This latest iteration of the “Bad Seed” formula adds a reincarnation element to the tale of a child capable of the most horrible acts, and director Nicholas McCarthy, cinematographer Bridger Nielson and editors Tom Elkins and Brian Ufberg invest the story with a grittily realistic, tense feel that only enhances the impact of the contrasting shock effects, as unfair as some of them might be in context. There’s certainly none of the slickness that Mervyn LeRoy brought to “Seed” in 1956, or Joseph Ruben to 1993’s “The Good Son,” the Macaulay Culkin take on the premise. The grim approach leaves “The Prodigy” genuinely creepy and unsettling, though it’s also extraordinarily ugly and unpleasant, at times even repellent.

Actually, screenwriter Jeff Buhler conflates two rather different concepts—reincarnation and possession by a spirit that has recently become disincarnated—into a rather confused hybrid. He begins with a deliberately disjointed juxtaposition of the birth in Pennsylvania of a son named Miles to Sarah and John (Taylor Schilling and Peter Mooney) with the shooting of a serial killer later identified as Edward Scarka (Paul Fauteux) by a SWAT team in Ohio after his last victim, Margaret St. James (Bittany Allen) has escaped and led the authorities to his lair.

In a quick montage Miles exhibits advanced skills and knowledge that might indicate he’s the reincarnation of a genius. But by the time he’s eight, as played by Jackson Robert Scott, he’s begun to show some disturbing traits. He might be responsible for an accident that befalls his babysitter (Elisa Moolecherry), and he has begun to burble what sounds like gibberish in his sleep. He also appears to be spying on his parents, and on occasion Sarah thinks that his face changes into someone else’s.

After a horrifying incident at the boy’s school, Sarah takes Miles to Arthur Jacobson (Colm Feore), a researcher who believes that the young man’s body houses two souls, the boy’s and that of a dead person. Jacobson ultimately determines that the second soul is Scarka’s, and after still more gruesome episodes Sarah determines to try to save her son from the malignancy that threatens literally to take over his body completely. But doing so will require her to take extreme measures.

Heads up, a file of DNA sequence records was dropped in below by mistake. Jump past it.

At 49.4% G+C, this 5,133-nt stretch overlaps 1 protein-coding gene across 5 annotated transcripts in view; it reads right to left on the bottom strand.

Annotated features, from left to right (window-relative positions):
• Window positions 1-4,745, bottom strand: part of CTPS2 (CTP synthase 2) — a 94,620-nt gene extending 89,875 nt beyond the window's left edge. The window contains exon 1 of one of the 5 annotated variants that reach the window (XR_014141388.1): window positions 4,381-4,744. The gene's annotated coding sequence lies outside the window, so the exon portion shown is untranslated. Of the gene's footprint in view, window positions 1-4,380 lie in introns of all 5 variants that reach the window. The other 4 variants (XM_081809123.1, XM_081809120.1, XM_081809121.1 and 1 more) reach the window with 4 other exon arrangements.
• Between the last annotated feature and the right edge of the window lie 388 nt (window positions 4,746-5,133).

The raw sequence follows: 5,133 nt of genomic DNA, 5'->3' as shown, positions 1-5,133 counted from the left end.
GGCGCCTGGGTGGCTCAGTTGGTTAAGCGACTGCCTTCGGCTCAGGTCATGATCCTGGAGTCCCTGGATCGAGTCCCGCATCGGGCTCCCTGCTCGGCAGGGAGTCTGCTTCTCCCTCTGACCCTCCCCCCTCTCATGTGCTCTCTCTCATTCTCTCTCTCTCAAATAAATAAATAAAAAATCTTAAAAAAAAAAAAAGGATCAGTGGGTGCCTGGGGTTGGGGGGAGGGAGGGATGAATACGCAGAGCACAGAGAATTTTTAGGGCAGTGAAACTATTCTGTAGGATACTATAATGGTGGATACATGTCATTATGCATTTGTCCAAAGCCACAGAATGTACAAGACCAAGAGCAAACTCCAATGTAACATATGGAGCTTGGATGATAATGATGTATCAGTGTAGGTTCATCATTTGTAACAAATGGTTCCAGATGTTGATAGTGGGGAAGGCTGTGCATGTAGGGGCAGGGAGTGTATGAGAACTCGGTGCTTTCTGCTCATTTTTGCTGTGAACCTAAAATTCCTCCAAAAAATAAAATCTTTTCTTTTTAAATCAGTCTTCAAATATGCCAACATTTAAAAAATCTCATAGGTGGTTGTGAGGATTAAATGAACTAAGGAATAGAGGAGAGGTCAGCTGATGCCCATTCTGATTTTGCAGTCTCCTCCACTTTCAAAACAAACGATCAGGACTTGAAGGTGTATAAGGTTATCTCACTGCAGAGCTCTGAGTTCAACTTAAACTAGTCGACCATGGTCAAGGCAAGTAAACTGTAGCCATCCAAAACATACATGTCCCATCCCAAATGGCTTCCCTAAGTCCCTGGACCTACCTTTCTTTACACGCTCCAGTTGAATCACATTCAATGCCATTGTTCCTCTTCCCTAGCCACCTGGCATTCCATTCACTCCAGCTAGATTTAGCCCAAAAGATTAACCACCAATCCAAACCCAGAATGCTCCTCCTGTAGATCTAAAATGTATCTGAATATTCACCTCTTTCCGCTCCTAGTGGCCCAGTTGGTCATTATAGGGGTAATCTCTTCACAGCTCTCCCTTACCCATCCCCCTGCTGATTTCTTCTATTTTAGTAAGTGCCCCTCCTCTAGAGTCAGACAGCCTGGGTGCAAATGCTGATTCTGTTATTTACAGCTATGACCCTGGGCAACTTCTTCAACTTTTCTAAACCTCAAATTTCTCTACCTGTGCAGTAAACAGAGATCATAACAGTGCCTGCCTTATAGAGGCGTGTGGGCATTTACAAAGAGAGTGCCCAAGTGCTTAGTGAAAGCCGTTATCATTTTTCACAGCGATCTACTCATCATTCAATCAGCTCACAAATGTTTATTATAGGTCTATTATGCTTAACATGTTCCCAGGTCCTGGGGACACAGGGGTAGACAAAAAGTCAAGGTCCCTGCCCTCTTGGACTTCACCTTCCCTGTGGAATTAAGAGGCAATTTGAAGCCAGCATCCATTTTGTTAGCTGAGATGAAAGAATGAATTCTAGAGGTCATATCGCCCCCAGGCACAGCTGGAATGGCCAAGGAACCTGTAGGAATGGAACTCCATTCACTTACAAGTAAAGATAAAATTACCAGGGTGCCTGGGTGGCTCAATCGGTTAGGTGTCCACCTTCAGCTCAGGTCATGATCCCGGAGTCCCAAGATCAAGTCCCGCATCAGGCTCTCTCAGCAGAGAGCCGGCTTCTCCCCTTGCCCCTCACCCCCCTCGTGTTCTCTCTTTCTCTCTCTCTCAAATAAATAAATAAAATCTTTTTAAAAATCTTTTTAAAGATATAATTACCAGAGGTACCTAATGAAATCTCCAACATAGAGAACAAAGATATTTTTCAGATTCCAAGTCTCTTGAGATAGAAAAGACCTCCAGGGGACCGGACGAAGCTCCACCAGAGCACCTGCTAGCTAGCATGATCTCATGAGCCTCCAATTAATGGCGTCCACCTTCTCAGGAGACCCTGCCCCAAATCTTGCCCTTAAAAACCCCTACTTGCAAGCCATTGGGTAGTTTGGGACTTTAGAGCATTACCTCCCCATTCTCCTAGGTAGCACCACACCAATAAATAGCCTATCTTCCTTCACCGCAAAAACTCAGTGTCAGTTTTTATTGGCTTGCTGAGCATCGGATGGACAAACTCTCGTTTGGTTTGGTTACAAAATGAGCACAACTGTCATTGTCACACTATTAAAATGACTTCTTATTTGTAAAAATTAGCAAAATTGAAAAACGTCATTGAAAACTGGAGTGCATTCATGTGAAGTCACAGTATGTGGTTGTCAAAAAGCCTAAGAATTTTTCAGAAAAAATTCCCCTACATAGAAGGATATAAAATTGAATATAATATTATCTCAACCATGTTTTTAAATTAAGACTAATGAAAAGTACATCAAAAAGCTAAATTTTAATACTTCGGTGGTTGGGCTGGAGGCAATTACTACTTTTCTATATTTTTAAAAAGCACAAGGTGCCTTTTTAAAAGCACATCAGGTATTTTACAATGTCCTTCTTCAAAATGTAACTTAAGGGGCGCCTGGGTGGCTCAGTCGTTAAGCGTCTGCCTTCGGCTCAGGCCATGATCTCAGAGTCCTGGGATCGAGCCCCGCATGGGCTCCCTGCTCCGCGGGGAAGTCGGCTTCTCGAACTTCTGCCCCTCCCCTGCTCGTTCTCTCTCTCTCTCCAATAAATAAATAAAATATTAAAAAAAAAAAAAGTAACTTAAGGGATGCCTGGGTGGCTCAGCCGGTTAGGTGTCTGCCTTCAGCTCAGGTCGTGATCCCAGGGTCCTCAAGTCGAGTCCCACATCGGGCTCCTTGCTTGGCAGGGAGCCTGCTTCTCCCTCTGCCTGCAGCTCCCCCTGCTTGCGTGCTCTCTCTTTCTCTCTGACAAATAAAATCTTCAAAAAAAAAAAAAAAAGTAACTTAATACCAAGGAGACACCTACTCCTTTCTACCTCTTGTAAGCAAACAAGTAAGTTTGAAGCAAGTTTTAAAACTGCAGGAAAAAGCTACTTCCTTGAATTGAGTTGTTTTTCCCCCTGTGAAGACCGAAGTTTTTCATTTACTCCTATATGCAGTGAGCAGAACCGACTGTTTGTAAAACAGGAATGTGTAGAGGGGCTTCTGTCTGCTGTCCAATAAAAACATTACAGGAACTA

“The Prodigy” doesn’t really play fair when it resorts to juxtaposing Fauteux’s face onto Scott’s body in a few scenes, which suggests a shape-shifting element added to the already messy reincarnation-possession mix. For the most part, however, it’s content to engender chills through mood and atmosphere, including an effective use of light and shadow—though when it comes to moments of violence, it certainly doesn’t stint on explicit bloodletting. And it doesn’t hesitate to get really nasty in spots, as when Miles/Scarka threatens an adult with an accusation of child molestation if he doesn’t do as he’s told.

The cast help by playing things straight, without winking at the audience. Schilling and Mooney are both down-to-earth in their increasing desperation, even if some of the choices Sarah and John make will leave you scratching your head over their denseness. Feore contributes his customary smoothness.

The picture’s real ace, however, is Scott, who—with the aid of a bit of makeup—can switch easily from angelic to menacing, though even he has a hard time pulling off the movie’s next-to-last sequence, in which Miles faces off with his mother, a confrontation that ends in a messier version of the close of “Seed”—the novel and play, not the bowdlerized film.

All told, you probably won’t enjoy “The Prodigy”—it’s far too gruesomely mean-spirited for that. But you do have to admire McCarthy’s single-mindedness in presenting it so uncompromisingly, even if the result is sometimes pretty repulsive.